Adjunct Faculty Info

Psychology Department Adjunct Information

1. Joining the adjunct pool.

A. Send a cover letter and your vita to Psych Secretary Jane Lehman ( Jane will add you to our database and start a file for you. In your letter, delineate your teaching interests, academic experiences, teaching philosophy, and career goals.

B. Send Jane any and all unofficial transcripts (with the idea that you may be asked to send official transcripts at a later point upon hire)

C. Have three letters of rec sent to Jane.

2. What to do upon being hired.

A. Work with Jane to fill out relevant paperwork.

B. Note that the pay is just about 3K per course (plus, possibly, a modest mileage allowance for individuals traveling far; contact Jane for information if you think this might apply to you).

C. Google textbooks related to your course (via both google and amazon) and contact publishers of academic books (examples; McGraw Hill, Prentice Hall, etc.) for “free desk copies.”As the instructor of the course, you should ALWAYS be able to get a free copy of the book via the publisher.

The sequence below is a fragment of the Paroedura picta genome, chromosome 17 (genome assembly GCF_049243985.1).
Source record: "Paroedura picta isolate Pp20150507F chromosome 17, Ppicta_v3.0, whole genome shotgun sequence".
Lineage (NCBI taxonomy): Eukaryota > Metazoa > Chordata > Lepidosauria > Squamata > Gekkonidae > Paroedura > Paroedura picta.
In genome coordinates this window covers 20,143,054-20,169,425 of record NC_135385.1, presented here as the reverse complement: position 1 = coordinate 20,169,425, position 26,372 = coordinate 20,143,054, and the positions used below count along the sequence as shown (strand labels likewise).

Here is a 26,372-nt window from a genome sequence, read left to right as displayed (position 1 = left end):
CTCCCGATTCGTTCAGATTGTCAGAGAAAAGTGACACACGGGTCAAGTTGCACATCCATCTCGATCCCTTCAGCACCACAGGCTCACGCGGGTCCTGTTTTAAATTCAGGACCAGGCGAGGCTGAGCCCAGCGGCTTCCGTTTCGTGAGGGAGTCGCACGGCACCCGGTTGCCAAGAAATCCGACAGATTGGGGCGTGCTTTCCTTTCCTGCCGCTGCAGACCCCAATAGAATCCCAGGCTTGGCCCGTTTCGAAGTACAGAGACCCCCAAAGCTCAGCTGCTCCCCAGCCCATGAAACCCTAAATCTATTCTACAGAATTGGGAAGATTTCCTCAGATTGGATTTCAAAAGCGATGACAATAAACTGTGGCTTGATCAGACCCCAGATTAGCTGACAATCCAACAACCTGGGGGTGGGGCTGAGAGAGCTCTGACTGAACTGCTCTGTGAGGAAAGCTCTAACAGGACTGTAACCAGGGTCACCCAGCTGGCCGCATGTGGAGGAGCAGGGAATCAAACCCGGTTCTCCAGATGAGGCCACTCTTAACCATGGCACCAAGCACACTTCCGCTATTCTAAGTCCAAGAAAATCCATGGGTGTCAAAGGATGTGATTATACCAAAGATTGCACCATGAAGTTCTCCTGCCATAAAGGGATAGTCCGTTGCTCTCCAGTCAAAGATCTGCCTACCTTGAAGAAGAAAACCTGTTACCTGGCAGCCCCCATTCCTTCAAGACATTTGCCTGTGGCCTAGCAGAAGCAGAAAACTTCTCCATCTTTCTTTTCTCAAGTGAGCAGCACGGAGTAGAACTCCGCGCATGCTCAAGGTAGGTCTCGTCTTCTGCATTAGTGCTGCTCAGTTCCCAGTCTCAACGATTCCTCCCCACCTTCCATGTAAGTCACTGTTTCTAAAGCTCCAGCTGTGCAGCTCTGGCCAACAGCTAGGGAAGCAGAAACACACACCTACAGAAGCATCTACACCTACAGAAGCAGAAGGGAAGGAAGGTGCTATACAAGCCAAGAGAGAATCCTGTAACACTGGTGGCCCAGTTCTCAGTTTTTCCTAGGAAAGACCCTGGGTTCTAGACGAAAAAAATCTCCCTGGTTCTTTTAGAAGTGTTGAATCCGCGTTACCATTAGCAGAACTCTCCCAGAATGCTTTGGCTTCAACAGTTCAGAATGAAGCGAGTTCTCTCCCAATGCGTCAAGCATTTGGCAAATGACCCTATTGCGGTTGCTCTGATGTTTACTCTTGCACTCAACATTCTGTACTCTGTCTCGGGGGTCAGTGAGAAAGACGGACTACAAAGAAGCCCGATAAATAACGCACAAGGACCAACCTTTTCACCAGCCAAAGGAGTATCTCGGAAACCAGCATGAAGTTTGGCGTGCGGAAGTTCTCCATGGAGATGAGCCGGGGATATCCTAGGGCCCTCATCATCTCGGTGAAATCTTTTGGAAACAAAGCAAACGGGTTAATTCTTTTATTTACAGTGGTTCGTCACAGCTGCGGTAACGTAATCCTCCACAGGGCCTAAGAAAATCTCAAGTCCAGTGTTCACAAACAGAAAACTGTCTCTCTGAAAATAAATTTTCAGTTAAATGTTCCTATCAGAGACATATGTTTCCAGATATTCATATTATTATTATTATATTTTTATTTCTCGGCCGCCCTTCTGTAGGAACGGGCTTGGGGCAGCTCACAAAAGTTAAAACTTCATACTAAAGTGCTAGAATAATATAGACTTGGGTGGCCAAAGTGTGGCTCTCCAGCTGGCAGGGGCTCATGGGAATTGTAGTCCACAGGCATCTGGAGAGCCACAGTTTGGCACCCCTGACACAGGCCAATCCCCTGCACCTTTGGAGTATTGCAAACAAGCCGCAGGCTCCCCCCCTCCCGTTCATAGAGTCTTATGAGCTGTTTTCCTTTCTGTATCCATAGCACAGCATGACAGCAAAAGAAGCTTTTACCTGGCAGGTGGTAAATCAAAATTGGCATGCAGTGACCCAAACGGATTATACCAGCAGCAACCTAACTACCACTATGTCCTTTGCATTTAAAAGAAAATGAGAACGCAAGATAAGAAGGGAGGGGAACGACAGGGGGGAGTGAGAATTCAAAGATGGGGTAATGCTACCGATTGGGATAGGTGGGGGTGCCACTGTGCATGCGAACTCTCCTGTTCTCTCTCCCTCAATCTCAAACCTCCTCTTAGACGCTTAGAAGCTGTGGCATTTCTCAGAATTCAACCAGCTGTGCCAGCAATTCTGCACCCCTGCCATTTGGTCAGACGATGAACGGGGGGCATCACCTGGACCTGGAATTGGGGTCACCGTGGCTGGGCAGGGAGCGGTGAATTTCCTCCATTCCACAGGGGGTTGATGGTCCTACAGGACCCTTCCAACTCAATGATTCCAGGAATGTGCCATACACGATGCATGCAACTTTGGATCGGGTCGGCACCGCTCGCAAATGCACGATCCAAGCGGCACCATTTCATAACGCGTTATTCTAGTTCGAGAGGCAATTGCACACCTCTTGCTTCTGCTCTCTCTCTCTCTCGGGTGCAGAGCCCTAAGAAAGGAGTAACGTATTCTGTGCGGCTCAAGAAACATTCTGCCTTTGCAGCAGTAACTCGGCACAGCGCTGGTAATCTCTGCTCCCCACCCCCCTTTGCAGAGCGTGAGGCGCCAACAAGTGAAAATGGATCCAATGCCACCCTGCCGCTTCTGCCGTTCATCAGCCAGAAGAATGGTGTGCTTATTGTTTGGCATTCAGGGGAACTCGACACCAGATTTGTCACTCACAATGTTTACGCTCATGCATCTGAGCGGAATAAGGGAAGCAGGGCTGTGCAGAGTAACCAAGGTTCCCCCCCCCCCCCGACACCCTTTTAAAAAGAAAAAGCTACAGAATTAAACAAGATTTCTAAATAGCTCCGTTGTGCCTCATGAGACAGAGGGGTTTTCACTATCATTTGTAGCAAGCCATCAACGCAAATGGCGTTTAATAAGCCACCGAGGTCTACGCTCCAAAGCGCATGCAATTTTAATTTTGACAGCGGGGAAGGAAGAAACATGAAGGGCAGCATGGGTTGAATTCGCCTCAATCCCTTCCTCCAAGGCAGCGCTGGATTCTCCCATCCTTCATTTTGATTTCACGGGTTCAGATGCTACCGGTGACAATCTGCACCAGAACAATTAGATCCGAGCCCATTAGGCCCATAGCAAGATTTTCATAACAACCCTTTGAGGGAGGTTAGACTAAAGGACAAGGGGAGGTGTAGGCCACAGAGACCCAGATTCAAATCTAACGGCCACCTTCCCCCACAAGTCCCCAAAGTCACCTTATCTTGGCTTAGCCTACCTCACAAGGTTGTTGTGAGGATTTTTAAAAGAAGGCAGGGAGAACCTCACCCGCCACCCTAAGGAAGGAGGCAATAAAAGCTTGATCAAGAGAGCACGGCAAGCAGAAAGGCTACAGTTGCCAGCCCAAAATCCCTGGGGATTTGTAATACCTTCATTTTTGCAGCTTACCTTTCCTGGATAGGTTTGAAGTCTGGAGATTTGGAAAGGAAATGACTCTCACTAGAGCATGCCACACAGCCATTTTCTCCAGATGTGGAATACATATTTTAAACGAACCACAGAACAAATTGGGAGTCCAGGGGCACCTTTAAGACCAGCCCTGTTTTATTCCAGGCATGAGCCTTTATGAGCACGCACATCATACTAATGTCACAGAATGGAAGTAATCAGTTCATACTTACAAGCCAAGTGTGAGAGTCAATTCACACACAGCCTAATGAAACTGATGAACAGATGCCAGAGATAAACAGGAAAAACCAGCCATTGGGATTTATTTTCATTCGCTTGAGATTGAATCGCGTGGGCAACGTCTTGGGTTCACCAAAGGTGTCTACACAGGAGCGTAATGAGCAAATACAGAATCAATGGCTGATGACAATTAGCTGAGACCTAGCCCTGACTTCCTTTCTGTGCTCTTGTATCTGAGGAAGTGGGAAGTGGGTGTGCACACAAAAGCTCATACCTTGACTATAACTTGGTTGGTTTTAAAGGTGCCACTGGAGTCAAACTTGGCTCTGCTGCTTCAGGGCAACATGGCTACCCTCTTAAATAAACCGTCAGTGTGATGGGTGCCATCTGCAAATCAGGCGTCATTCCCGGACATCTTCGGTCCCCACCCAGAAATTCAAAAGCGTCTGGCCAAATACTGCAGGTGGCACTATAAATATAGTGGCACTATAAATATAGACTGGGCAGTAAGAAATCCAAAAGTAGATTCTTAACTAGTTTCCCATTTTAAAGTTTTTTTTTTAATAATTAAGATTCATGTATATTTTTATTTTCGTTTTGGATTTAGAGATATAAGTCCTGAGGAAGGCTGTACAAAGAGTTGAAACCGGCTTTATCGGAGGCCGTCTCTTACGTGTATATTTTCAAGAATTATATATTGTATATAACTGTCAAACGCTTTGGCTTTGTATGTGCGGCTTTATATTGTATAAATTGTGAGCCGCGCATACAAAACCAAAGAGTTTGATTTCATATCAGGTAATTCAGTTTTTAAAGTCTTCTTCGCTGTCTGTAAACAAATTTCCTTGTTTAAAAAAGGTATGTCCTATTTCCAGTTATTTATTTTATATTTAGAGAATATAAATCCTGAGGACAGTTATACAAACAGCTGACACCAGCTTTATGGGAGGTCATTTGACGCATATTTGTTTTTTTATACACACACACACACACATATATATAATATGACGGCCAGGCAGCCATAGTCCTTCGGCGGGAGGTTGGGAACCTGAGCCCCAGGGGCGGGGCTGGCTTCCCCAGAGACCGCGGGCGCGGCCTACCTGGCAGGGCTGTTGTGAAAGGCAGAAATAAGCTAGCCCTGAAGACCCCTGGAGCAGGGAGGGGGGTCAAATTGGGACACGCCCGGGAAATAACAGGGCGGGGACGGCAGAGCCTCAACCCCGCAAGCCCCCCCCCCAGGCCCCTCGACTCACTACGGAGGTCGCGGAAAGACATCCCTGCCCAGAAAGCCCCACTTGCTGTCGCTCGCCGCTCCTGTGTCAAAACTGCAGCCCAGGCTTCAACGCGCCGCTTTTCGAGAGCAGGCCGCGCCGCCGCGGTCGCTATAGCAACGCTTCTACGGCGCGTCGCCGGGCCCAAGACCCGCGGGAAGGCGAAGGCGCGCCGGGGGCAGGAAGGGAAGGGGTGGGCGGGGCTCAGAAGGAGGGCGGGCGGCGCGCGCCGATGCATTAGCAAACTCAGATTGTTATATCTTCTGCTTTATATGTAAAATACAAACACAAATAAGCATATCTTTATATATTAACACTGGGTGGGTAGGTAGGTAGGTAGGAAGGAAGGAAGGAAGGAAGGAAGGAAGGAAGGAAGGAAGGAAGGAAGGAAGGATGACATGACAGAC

When you have chosen a book, contact the bookstore on campus to order.

Note that an instructor may also note that students can order the book via (or other similar venues) and the instructor may choose to provide a copy of the book to the library to hold on reserve. In such a case, it’s up to the instructor (a) to be in possession of an expendable copy of the book for this purpose and (b) to bring the book to the library front desk to address the logistics of having the book be put on reserve.

Note that these logistics associated with textbook ordering (and the ordering of examination copies) are the responsibility of the instructor (not the department secretary or chair).

D. Prepare a syllabus that includes course objectives, readings, assignments, policies, and a calendar – here’s an example of mine, if this helps:

E. Submit a syllabus for your course before the semester starts (to Jane). And ask Jane if you’d like examples of syllabi for the course you’ll teach from past offerings. In addition to including contact information, assignments, and course calendar, syllabus should include clear student learning outcomes, a statement on dealing with students with disabilities, a statement on academic dishonesty, and a statement on attendance.